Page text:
In disaster cinema there comes a point in the story where, as Heidi Klum would say, one is either in or out. One knows going into the theater or popping a DVD into the player what one is in for the same way one knows more or less what to expect from a slasher pic or a romantic comedy. No matter how the genre's formula is tweaked, it is up to the writers and filmmakers to provide the hooks that will draw you into their specific event or world. What hooks me varies all the time; just as often those same elements may turn me off completely.
The make-or-break moment for me in 1972's The Poseidon Adventure is the sequence when the survivors must climb the Christmas tree to escape the ballroom. In 1964's Fail Safe, the make-or-break moment is encapsulated in the tense conversation between the President of the United States and the Soviet Premier, which must be precisely interpreted. In Deep Impact, the scene is Tea Leoni's first conversation with President Morgan Freeman. There has to be something to make me care or I won't wait for the credits. After learning who lives and dies, the story is over in a movie.
As ongoing stories, soaps present a different challenge when staging major events like natural disasters. Writers must balance the potential short term gains that incorporate recent history into the event itself with a plan for long term stories that will hopefully spin out of said event. When done right, viewers are rewarded with story and character dividends which payoff over time. When done wrong, viewers shrug and switch back to Doña Bárbara.
General Hospital has a long history of staging spectacular events with little long term payoff. On the other hand, The Young and the Restless scored major points with the fallout from the charity gala car wreck. You never really know how these gambles will pay off until you feel the tug of the hook. So how did All My Children do today?
They knocked it out of the ballpark.
THE DRAMA: Today's episode was the one I've been waiting for, the one that truly underscored and highlighted the anguish faced by our characters, the hard choices they had or have yet to make and what everyone stands to lose or, in a few cases, gain. What made the episode even more richly satisfying was less about what these characters said or did but more about what they did not say and not do.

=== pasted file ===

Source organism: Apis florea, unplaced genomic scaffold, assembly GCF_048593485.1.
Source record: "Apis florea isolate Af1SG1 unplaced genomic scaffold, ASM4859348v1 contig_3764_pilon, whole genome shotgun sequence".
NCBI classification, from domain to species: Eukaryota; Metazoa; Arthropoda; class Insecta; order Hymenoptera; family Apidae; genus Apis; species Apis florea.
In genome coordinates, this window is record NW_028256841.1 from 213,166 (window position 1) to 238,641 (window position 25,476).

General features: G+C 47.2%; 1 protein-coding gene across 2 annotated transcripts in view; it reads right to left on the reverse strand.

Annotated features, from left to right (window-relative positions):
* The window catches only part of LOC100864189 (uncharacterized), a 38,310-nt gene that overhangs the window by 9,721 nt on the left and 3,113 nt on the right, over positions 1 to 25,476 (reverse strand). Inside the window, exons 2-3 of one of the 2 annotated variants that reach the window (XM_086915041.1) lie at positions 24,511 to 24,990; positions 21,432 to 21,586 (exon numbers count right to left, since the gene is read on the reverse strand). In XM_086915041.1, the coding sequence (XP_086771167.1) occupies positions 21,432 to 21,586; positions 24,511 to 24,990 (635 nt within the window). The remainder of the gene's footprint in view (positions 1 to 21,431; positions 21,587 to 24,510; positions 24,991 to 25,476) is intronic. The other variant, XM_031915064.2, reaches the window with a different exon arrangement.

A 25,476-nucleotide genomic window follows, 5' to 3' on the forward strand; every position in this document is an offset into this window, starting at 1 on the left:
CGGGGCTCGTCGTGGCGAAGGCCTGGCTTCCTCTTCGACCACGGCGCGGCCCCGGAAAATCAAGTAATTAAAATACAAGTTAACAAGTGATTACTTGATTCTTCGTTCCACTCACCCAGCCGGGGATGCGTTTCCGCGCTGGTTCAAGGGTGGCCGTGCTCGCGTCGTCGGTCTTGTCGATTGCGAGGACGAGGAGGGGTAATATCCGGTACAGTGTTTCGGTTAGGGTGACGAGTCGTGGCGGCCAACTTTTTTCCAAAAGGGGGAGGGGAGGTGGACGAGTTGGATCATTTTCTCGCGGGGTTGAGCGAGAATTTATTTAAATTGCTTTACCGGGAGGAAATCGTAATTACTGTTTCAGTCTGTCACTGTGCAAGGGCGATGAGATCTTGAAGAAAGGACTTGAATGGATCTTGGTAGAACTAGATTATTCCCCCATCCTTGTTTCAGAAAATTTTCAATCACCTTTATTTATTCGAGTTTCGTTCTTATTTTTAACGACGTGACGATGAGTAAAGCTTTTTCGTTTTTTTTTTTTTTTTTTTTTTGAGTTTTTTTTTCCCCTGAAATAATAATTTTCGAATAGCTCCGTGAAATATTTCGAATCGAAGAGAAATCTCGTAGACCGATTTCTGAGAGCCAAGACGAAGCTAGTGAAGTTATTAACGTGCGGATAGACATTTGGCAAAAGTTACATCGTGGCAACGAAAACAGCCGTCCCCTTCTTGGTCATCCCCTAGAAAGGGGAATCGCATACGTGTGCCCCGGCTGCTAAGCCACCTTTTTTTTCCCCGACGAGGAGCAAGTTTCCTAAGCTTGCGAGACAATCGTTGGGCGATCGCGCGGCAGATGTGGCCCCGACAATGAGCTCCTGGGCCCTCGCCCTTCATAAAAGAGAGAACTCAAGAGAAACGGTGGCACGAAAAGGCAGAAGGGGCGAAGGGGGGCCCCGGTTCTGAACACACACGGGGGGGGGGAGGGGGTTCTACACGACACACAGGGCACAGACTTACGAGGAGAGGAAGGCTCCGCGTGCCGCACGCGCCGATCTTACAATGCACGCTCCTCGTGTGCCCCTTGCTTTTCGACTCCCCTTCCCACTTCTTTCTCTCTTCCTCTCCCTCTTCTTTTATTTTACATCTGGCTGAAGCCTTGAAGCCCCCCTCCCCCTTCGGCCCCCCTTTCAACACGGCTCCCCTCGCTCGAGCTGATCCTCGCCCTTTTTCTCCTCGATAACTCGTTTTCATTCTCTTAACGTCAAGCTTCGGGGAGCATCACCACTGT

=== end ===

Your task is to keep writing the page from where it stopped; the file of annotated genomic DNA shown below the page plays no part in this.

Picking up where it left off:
Take Angie and Jesse, for example. With the revelation that Natalia is Jesse's daughter, Angie did not fly into over the top histrionics. Hers was a perfect reaction. The confirmation that she'd suspected something between Natalia and Jesse existed, but not that particular revelation. A marvelous Debbi Morgan communicated Angie's paralyzing emotional numbness after being blindsided with her professional responsibilities as a doctor, a perfect counterpoint to the sheer elation and joy she felt after discovering that Jesse's was alive. Ms. Morgan, always one of daytime's finest actresses, delivered a knockout performance that was as notable for its carefully calibrated emotional precision as it was its understatement!
For his part, Darnell Williams provided the perfect counterpoint to partner Morgan. What could have come across as weasely from a lesser character or actor, Williams navigated a tricky tight rope between acknowledging Jesse's guilt about keeping Natalia's parantage a secret and utter fear about Angie's reaction. Jittery, nervous, and scared are not words that one usually uses to describe Jesse, but Williams made us believe his fear as much as he felt it.